The financial Pundits of the banking sector have discussed diverse range of subjects and issues, and have arrived on four main themes for a better credit risk management.
The first theme is concerned with a rapid evolution of techniques to manage credit risk. This evolution of techniques have been greatly supported by the technological advancement made, with low cost computing being made available, making analyzing, measuring, and controlling credit risk in a far better way. This has allowed introducing a more rigorous credit risk management system. However, despite the thoughts of the utilization of the techniques evolved, implementation of these practices still has a long way to go for the bulk of the banks. However, it is expected that the pace at which the changes are required to be introduced, will soon accelerate. With competition growing in the provision of financial services, there is a need for the banking and financial institutions to identify new and profitable business opportunities, and as such, it is inevitable that the policies on credit management have to change.
The second theme considered that, the ability to measure, control, and manage credit risk, is likely to be the criteria as to how the banking sector grows in the future. Widespread cross-subsidization has introduced significant negative impact on the net interest margin of all the banks, with a profitable business supporting the cause of otherwise non-profitable activities. The matter of cross-subsidization has been an intentional business decision by the management of the institutions. However, this has introduced problems in cash flow, with the inability to accurately measure risk and return. With the banks getting on to improve on their ability to measure risk and return on the activities, it is inevitable that the characteristic of the internal subsidies will become clearer.
The third theme considered the interaction between the management and the improved credit risk measurement. The theme also looked into the possibility of using alternative risk measurement techniques within the regulatory environment. There were certain issues that emerged.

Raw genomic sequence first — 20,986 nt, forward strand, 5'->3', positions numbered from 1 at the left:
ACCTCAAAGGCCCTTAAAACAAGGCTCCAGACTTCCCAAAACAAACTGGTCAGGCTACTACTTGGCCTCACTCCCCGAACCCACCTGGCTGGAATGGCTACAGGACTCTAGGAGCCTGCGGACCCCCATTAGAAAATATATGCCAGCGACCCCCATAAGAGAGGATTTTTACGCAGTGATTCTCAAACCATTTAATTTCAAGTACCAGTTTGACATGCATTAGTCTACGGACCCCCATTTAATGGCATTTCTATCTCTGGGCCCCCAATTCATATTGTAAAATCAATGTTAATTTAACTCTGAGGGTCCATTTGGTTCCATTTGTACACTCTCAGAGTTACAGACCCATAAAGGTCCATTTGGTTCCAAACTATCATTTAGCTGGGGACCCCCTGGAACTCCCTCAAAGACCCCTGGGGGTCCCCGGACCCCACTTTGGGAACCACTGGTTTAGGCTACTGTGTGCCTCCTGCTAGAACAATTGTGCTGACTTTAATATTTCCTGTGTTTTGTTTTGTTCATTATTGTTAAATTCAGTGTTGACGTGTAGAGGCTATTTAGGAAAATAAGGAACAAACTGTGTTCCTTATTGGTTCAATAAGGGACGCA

1. The role of the supervision of a bank or a financial institution, in a more competitive and a much more advanced financial environment.
2. At what extent are the banks’ risk supervisory efforts and their relevant policies, keeping pace with the initiatives and developments taking place in the market.
3. The urgent need to align the supervisory methodologies conceived, with the newly emerging risk measurement practices. In this issue, a general sense of optimism exists, where the alignment between the banking sector and the regulatory authority, regarding the approached towards the risk management practices, would happen over time. However, there is an obstacle in meeting the objective. The banks need to demonstrate with confidence, that they have in place well defined, and well tested rigorous risk management models, which are completely integrated into their operational system.
The fourth and the last theme that evolved, was the need to have a firm commitment from the banking sector, relating to the management of risks in all its forms, and the need to have a strong orientation of the credit management policy embedded within the culture of banking. Without such a firm commitment coming from the higher levels in the banking sector, the alignment between the regulatory authorities and the banking institution, relating to strong credit management principles, is hard to achieve. It needs to be mentioned here that, today, unless banking institutions do not take a firm committed step towards a viable credit management system, and integrate the policies within their operational culture, it will be difficult for the sector to meet any broader objective, which importantly includes improved shareholder returns.
In the matter to be better aligned, there is a necessity of accurate measure of the credit risk involved in any transaction that the bank makes, and such a measure is bound to alter the risk-taking behavior, both, at the individual and at the institutional levels within the bank. So long we have been talking about the state-of-the-art technology and its use in rigorous credit risk modeling. With this, it should be borne in mind that, improved measurement techniques are not automatically evolved without the application of proper judgment and experience; where-ever credit or other forms of risks are involved.